To assemble, simply alternate layers/dollops of the whipped cream and chocolate mousse with ingredients you like with chocolate (i.e. fresh berries, toasted nuts, or crumbled cookies). My current favorite combo is gingersnaps or amaretti cookies with good-quality preserved cherries (see Pantry) and their syrup. Another favorite is fresh red raspberries that have been coated in warmed black raspberry jam (delicious, but that involves dirtying another pan). Chopped candied ginger or orange peel would be nice, as would many different poached fruits. For serious chocoholics, a drizzle of bittersweet melted chocolate or chocolate sauce could be used to intensify the chocolate flavor, as could chocolate shavings or chips sprinkled at intervals during parfait construction. For a more adult parfait, a splash of brandy, Grand Mariner, or aged rum could be used to flavor the whipped cream—or served alongside for sipping.

The parfait concept is easily expanded for more people (just double or triple the amounts) and makes for a fun interactive assembly station with a variety of toppings, fruits, sauces, and cookies for people to build as they please. Regardless the size or combinations, let this simple and satisfying pantry-centric dessert become a part of your ever expanding culinary repertoire.

In Your Pantry

Exceptional Cherries
Intensely flavored and aromatic, preserved cherries are a delicious and versatile pantry staple. From sweet to savory, try some of these applications.

Sadof Sour Cherries
Hailing from Bulgaria, these cherries have an exceptionally intense and fresh sour cherry flavor you don’t often find in canned products. They are not candied, so the texture is like that of a freshly cooked cherry. The cherries in light syrup would be delicious anywhere you would use a canned or dried cherry. Those in heavy syrup, more like a jam, are delicious drizzled and dolloped on desserts, and will take your buttered toast to a whole new level.  Available at Shahrazad Market (126th St. and Metcalf Ave).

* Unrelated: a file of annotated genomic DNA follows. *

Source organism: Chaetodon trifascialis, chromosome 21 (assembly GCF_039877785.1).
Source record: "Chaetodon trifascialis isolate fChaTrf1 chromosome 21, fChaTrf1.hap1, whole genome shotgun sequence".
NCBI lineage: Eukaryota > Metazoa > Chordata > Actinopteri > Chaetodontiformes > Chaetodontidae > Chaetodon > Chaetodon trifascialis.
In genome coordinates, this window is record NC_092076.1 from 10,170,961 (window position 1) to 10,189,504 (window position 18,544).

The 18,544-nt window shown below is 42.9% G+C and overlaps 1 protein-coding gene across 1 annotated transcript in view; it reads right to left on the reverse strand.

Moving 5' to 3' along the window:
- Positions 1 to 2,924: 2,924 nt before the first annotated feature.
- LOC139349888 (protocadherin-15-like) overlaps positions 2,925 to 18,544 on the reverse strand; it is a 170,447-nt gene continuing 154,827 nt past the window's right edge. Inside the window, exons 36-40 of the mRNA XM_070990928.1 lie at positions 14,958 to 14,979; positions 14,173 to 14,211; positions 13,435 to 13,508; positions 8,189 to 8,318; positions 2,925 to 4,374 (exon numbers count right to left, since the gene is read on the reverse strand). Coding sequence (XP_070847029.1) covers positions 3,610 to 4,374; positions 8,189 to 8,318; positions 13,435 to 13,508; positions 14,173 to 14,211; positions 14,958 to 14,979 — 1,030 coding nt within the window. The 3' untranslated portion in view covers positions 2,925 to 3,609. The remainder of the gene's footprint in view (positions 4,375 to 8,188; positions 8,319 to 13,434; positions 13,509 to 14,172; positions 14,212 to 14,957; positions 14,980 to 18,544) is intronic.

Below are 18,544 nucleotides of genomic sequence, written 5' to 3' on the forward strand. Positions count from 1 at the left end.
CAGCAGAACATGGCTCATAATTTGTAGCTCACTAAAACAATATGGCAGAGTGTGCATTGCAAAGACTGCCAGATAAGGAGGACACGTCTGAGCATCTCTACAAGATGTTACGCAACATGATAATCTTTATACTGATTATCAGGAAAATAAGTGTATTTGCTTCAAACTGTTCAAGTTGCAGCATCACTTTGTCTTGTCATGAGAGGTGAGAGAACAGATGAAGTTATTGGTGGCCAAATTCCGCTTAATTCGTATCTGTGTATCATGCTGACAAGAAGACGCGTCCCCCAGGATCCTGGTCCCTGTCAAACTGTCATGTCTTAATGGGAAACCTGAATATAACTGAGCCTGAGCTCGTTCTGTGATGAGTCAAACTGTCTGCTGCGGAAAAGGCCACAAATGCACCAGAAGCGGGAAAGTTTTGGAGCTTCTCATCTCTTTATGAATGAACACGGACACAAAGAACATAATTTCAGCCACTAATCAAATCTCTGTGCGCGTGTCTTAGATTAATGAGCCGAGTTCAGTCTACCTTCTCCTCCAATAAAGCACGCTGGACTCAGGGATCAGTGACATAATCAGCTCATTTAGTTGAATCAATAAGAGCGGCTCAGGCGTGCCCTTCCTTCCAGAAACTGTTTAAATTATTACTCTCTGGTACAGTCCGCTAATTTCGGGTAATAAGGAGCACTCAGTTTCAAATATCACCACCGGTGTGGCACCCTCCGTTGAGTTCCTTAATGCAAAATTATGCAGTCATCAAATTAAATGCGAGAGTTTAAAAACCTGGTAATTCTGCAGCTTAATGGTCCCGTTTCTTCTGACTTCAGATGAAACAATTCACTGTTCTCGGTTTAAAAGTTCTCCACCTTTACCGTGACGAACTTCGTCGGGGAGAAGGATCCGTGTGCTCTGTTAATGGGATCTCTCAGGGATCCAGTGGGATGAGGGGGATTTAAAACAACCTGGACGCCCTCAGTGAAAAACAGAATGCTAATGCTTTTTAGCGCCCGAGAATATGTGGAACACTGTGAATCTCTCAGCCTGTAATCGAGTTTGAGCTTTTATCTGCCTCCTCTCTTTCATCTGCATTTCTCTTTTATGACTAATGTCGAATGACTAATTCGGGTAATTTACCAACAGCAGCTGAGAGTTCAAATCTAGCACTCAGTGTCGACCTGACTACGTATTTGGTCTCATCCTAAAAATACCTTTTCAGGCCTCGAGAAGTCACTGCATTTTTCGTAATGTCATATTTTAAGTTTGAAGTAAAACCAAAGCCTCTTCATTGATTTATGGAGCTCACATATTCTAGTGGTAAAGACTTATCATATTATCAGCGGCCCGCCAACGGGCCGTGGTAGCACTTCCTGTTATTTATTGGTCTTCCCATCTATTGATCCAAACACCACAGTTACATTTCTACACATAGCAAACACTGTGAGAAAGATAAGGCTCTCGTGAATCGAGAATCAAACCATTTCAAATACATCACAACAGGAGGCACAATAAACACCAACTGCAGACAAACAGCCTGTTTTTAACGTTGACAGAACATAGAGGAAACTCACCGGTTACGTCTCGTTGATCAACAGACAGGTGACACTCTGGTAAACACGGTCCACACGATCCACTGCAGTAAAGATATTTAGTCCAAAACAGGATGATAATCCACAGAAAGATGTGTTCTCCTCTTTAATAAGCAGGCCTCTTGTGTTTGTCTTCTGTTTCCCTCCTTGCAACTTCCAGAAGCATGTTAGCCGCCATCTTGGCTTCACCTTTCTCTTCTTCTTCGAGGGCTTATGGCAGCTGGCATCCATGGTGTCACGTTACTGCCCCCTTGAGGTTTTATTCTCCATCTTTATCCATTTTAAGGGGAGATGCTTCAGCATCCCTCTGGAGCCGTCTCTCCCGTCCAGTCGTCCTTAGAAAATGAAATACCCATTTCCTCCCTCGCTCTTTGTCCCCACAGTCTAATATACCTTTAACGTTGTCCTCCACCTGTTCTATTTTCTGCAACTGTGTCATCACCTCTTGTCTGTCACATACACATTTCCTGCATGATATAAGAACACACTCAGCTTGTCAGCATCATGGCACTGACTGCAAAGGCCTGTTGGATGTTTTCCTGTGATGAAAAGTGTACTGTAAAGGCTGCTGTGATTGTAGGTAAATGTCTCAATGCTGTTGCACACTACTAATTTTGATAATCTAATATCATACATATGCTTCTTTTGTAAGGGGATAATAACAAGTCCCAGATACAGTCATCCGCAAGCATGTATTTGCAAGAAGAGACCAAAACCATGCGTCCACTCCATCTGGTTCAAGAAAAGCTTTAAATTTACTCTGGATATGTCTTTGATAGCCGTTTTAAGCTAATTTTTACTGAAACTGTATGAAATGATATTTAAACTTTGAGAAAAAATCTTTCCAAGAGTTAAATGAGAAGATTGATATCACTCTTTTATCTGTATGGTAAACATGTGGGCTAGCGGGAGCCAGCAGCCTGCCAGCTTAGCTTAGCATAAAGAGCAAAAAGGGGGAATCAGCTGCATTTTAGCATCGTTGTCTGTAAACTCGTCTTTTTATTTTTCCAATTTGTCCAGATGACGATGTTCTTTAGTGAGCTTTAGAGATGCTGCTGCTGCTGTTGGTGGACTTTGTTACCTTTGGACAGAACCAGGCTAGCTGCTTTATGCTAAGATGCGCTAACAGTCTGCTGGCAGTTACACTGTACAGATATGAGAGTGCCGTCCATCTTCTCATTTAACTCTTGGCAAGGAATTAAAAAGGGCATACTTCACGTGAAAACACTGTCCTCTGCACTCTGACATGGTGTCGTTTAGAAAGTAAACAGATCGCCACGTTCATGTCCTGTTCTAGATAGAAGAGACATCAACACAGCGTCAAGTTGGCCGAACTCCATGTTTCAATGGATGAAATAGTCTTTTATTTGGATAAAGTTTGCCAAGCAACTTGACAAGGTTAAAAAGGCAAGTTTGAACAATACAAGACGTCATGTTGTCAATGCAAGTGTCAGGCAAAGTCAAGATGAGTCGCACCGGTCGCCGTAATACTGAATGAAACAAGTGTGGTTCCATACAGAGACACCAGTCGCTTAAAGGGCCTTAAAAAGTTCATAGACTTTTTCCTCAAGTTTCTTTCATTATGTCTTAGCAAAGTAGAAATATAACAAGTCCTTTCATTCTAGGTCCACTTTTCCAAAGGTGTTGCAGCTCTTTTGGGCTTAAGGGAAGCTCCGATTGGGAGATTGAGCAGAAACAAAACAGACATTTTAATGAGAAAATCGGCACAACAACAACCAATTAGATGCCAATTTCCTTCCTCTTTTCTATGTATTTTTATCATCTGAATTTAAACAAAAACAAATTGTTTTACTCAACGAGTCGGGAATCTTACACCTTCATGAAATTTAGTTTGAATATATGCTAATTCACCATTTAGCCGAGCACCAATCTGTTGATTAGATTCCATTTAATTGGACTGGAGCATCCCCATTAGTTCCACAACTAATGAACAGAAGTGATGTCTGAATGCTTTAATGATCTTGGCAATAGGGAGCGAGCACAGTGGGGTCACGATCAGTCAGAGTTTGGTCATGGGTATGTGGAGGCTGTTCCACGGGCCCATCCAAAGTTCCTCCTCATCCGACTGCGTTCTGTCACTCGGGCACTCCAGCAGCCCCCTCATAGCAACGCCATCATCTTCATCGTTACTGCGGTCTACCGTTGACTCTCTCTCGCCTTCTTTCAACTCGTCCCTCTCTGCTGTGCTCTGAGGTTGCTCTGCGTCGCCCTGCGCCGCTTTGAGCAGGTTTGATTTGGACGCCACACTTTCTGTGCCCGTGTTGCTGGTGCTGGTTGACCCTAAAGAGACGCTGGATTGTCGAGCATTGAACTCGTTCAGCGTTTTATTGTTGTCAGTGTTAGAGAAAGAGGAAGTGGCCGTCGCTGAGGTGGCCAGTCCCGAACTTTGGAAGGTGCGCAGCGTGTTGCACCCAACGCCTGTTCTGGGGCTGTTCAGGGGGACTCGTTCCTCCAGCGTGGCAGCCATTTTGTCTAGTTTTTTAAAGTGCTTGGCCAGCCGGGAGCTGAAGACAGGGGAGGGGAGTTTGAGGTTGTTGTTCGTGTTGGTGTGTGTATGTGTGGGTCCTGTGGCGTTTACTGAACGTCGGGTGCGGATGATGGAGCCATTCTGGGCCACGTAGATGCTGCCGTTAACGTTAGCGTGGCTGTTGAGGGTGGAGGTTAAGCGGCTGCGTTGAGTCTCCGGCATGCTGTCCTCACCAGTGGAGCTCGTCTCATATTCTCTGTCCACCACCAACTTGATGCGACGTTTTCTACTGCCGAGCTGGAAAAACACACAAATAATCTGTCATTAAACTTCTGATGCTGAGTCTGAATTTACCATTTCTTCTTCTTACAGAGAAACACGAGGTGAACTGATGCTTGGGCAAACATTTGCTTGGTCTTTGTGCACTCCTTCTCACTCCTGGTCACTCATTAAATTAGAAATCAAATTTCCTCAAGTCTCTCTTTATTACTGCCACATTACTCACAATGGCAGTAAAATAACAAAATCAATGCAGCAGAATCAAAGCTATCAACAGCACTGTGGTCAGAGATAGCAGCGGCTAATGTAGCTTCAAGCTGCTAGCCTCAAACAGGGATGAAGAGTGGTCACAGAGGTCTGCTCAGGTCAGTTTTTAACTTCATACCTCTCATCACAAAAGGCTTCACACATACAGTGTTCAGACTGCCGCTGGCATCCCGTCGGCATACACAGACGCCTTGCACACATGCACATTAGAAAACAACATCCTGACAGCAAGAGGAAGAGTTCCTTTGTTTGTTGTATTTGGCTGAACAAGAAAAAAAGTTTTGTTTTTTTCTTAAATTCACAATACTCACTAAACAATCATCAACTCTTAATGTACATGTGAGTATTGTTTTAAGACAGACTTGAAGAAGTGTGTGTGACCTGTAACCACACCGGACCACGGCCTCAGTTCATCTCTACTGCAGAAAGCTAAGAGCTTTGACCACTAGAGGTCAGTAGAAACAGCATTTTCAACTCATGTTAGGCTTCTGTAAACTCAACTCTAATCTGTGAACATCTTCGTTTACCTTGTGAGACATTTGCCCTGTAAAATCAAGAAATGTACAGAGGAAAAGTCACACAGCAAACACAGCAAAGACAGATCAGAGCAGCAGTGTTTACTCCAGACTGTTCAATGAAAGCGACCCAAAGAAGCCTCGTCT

Fabbri Amarena Cherries
Instantly recognizable in their distinctive blue-and-white crock, Amarena cherries are a small wild cherry found in northern Italy. Candied in a delicious syrup with a secret recipe and process, these tiny dark orbs are a requirement in many classic Italian desserts thanks to their slightly acidic finish, which helps balance the sweetness in Italian dolci. They are surprisingly delicious as a garnish for cheeses, especially gorgonzola dolce and pecorino. Available at many fancy food shops.

Luxardo Maraschino Cherries
The original candied cherry for cocktails—not to be confused with the bright red flavorless sugar bombs garnishing a Shirley Temple—this dark sour Morello cherry candied in Marasca cherry syrup (the same syrup used to make the famous Maraschino liqueur), is a bit larger than other candied cherries and has a long luxurious finish and firm bite. If you aren’t using these to garnish your Manhattan, it’s time to up your game. Available at better liquor stores.

Grandma Hoerner’s Cherry Everything Filling
Produced nearby in Alma, Kansas, these tart cherries are a step above canned cherry pie filling in flavor and texture with the bonus of having no high-fructose corn syrup. Although recommended highly for a speedy cherry pie, crisp, or crumble, this filling is delicious enough to stand on its own as a waffle, crepe, or ice cream topping—just be sure to heat it first (microwave or stove top) to eliminate the cornstarch texture. Available at Whole Foods.